Viewers of NBC’s Today have been privy to an employee revolving door as of late, and host Savannah Guthrie appears to be taking rapid hirings and firings in stride while possibly keeping an eye on the exit sign. 

In an appearance on The Late Show With Stephen Colbert on April 3, Savannah, 52, joked that she’s leaving NBC for rival CBS, alluding to Today Show network’s rapid hiring and firing of former Republican National Committee chairwoman Ronna McDaniel as her motivation. 

After asking Stephen, 59, if there were “any openings” at CBS – the network that The Late Show calls home – Savannah said that she’d spill the details on what happened between closed doors “as boring as possible.” 

“It was an unpleasant few days at [NBC] … no question about it,” Savannah said of the environment surrounding Rona, 51, and the tumultuous week that involved her being both hired and fired by NBC. “I was not in the know, I knew nothing about it. The bosses made the decision, they reversed that decision, they acknowledged the mistake and we moved on.” 

Ronna, a controversial figure in Republican politics due to her defense of Donald Trump and his claims surrounding the validity of the 2020 election, was hired by NBC in March. Less than a week later,  NBCUniversal News Group Chairman Cesar Conde announced in a memo to NBC staff that the network would be cutting ties with the former RNC chair and apologized to staffers who felt uncomfortable with her initial hiring as an on-air political contributor. 

“No organization, particularly a newsroom, can succeed unless it is cohesive and aligned. Over the last few days, it has become clear that this appointment undermines that goal,” Conde wrote in the memo, before adding that he remained committed to including “voices that represent different parts of the political spectrum.”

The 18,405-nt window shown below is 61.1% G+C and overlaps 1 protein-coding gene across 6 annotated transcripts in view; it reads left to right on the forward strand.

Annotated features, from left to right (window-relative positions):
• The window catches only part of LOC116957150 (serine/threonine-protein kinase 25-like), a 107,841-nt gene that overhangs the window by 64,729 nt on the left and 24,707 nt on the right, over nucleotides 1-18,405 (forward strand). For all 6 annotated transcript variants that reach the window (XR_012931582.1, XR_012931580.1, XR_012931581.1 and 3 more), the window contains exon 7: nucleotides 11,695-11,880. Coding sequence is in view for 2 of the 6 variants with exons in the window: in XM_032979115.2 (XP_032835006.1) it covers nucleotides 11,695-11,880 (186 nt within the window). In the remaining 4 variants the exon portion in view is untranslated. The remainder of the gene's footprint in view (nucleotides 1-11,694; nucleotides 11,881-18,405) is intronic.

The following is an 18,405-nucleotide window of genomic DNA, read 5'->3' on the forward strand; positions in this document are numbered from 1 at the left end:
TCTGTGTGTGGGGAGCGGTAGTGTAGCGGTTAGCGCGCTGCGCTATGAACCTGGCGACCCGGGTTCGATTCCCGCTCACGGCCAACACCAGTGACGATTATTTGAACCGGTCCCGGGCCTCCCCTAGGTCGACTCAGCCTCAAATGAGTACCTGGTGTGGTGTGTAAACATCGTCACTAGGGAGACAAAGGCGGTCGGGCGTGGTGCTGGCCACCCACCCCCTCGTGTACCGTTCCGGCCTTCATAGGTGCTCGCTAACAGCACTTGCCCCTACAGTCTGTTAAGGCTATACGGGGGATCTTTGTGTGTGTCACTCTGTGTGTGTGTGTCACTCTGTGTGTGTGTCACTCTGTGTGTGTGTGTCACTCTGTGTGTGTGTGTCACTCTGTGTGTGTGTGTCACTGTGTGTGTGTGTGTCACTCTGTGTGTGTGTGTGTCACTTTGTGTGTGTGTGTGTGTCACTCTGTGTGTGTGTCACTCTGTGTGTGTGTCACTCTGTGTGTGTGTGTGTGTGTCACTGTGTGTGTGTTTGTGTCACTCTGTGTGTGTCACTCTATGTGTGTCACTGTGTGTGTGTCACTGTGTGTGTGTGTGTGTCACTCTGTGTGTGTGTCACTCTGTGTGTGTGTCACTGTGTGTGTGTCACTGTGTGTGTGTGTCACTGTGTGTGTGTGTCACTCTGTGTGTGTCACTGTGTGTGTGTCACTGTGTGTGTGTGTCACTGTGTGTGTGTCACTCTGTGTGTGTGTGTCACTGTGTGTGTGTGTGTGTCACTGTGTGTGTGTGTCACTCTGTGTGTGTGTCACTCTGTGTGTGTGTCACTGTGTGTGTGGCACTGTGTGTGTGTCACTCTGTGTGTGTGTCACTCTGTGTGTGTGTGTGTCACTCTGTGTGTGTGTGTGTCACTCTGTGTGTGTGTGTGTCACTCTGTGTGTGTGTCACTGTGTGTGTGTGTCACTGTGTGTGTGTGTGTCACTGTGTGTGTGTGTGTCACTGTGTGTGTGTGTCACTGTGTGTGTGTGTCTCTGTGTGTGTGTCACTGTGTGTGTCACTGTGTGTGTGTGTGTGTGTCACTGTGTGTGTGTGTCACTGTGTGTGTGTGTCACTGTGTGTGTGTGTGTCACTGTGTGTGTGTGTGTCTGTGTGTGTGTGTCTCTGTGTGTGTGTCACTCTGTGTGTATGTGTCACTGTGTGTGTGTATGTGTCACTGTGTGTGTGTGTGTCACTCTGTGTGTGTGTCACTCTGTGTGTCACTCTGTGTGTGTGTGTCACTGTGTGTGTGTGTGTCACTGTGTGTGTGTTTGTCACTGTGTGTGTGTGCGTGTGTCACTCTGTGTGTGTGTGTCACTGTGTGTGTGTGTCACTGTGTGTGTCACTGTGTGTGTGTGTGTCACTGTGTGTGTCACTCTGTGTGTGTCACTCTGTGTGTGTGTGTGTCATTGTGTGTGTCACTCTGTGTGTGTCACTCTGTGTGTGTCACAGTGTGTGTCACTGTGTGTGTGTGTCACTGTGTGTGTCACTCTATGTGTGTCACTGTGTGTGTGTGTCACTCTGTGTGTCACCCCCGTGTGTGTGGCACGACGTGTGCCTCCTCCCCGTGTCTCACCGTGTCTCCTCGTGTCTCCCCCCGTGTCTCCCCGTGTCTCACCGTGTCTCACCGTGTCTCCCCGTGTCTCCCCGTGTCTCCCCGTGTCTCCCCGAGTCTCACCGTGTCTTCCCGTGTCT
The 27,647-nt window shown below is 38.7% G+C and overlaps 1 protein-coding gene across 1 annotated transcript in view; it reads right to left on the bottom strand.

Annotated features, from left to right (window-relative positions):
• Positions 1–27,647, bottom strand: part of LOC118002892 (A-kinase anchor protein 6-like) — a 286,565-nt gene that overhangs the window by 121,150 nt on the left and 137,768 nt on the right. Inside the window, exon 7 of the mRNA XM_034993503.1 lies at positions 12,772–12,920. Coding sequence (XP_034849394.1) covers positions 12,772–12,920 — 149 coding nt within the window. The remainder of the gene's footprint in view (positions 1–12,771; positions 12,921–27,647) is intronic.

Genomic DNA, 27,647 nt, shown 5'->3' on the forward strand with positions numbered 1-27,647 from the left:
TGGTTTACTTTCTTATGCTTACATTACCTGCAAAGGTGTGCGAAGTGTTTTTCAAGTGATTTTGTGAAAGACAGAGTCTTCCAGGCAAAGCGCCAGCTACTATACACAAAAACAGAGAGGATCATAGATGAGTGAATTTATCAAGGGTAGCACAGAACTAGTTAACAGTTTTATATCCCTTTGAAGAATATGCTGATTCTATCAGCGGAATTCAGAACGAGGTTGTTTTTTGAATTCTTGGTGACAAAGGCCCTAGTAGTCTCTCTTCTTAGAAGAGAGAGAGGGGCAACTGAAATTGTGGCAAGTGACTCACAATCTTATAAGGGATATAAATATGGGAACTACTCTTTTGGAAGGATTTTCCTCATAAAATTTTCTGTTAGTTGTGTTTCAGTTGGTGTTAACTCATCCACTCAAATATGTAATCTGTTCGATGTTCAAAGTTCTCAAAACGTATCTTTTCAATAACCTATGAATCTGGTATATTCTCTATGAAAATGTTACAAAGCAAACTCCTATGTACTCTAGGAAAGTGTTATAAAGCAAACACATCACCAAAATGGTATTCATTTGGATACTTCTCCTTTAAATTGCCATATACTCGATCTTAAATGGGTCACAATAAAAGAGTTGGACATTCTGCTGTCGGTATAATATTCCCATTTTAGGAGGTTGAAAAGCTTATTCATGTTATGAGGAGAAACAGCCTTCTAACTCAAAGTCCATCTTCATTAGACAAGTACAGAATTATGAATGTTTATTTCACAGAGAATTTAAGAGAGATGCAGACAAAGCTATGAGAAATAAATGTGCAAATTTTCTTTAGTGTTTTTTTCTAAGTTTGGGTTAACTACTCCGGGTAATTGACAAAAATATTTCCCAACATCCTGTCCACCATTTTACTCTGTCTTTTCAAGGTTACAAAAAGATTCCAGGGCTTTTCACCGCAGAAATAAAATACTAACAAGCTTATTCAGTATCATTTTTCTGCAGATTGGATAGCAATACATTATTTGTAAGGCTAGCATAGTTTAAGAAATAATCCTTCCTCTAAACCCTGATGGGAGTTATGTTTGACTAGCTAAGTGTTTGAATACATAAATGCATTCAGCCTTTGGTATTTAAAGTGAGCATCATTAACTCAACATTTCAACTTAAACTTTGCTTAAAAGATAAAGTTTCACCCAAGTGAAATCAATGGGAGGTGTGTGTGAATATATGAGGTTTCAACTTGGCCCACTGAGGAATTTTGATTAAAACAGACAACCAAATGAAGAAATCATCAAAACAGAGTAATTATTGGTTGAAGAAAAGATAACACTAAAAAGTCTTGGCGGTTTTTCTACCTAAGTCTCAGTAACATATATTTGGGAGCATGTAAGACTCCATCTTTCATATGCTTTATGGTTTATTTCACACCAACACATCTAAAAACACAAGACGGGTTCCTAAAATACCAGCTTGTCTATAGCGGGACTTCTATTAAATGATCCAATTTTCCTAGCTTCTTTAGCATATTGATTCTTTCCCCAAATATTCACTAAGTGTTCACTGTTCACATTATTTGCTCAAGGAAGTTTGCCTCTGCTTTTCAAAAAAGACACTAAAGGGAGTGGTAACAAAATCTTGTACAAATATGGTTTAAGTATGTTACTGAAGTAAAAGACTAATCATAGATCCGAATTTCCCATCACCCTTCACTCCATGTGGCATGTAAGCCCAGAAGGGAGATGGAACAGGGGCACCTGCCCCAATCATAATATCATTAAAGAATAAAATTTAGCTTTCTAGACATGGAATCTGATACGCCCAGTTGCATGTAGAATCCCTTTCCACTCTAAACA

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A close friend of Ronna’s maintained that that RNC leader – who had stepped down from her role with the organization just two weeks prior – was not informed of NBC’s decision personally but rather found out via media reports. In addition to her firing at NBC, Ronna was also dropped by her agents at Creative Artists Agency. 

As for Savannah, she maintained while speaking to Stephen that the inclination to hire commentators from across the political spectrum is beneficial, but the execution in Ronna’s case was lacking. 

“I think the instinct to try to have a diversity of opinions and a diversity of perspectives and voices as we cover an election is the right instinct,” she said. “It’s complex and it’s made more complex by the politics that we have right now. … In mainstream media, we need to include an array of voices, but there’s a line, and the line is truth. The line is facts. The line is you have to be someone upholding our democracy. That is to me where the line is.” 

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